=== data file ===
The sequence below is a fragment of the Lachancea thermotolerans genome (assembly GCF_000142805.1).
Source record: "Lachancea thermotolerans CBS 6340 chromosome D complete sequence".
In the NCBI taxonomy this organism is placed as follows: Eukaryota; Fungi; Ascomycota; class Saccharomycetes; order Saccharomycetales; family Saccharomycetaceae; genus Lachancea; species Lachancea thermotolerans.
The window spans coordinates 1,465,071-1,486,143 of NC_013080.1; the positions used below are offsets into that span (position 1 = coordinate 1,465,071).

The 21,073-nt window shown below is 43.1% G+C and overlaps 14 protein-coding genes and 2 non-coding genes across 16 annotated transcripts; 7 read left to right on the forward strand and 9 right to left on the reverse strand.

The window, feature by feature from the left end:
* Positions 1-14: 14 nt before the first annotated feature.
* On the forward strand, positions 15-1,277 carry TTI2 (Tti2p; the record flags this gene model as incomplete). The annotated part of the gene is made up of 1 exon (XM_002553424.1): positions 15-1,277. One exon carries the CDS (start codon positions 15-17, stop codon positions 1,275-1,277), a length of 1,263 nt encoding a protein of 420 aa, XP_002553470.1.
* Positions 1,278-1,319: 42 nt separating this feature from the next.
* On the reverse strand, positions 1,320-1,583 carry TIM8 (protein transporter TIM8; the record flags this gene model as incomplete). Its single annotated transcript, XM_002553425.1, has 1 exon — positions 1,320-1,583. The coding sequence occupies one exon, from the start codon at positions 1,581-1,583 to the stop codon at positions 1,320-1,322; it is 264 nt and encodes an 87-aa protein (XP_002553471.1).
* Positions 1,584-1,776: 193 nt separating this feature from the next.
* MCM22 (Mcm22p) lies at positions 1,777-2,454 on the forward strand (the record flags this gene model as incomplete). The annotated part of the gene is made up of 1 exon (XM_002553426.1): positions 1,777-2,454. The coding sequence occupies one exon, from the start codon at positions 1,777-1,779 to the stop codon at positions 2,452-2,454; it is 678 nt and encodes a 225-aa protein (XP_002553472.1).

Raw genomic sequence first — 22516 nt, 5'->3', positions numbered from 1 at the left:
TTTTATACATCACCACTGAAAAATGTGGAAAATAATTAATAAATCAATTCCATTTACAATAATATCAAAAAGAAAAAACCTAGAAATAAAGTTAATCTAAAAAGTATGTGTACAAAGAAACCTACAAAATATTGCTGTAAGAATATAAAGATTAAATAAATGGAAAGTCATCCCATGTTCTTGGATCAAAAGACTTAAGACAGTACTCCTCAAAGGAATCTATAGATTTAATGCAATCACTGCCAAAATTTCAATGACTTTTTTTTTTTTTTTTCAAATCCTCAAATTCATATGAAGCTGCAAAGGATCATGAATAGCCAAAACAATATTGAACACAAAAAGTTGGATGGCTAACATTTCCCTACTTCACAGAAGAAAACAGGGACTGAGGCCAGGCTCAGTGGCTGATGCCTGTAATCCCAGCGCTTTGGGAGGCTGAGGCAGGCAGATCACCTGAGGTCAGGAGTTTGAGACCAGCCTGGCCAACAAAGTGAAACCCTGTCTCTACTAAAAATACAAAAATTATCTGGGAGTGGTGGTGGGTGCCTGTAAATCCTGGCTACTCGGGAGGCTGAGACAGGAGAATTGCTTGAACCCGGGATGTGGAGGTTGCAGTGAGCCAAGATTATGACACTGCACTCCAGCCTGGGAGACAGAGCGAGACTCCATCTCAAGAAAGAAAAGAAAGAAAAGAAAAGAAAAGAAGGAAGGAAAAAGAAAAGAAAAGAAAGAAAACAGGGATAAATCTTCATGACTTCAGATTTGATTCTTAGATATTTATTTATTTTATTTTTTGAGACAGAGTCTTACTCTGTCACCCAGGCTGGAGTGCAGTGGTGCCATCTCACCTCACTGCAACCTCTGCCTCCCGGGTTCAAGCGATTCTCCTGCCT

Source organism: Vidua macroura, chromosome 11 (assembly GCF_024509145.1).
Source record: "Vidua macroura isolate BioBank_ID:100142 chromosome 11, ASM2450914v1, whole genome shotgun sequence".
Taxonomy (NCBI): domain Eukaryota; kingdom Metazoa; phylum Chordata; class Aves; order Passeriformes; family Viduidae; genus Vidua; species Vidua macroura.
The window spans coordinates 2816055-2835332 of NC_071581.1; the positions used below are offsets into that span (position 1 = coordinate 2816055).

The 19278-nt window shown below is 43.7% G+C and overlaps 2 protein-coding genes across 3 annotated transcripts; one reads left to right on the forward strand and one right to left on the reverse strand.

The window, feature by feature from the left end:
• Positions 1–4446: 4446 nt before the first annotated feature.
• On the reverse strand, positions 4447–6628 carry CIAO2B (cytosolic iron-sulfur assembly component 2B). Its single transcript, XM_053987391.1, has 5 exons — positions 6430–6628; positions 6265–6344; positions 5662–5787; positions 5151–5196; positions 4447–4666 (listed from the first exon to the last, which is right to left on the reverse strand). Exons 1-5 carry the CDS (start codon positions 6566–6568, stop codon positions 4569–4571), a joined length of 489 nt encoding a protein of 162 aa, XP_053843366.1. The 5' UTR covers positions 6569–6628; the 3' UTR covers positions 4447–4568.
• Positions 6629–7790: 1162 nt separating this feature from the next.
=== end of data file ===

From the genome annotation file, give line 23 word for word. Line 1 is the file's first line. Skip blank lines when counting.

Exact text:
• Positions 6629–7790: 1162 nt separating this feature from the next.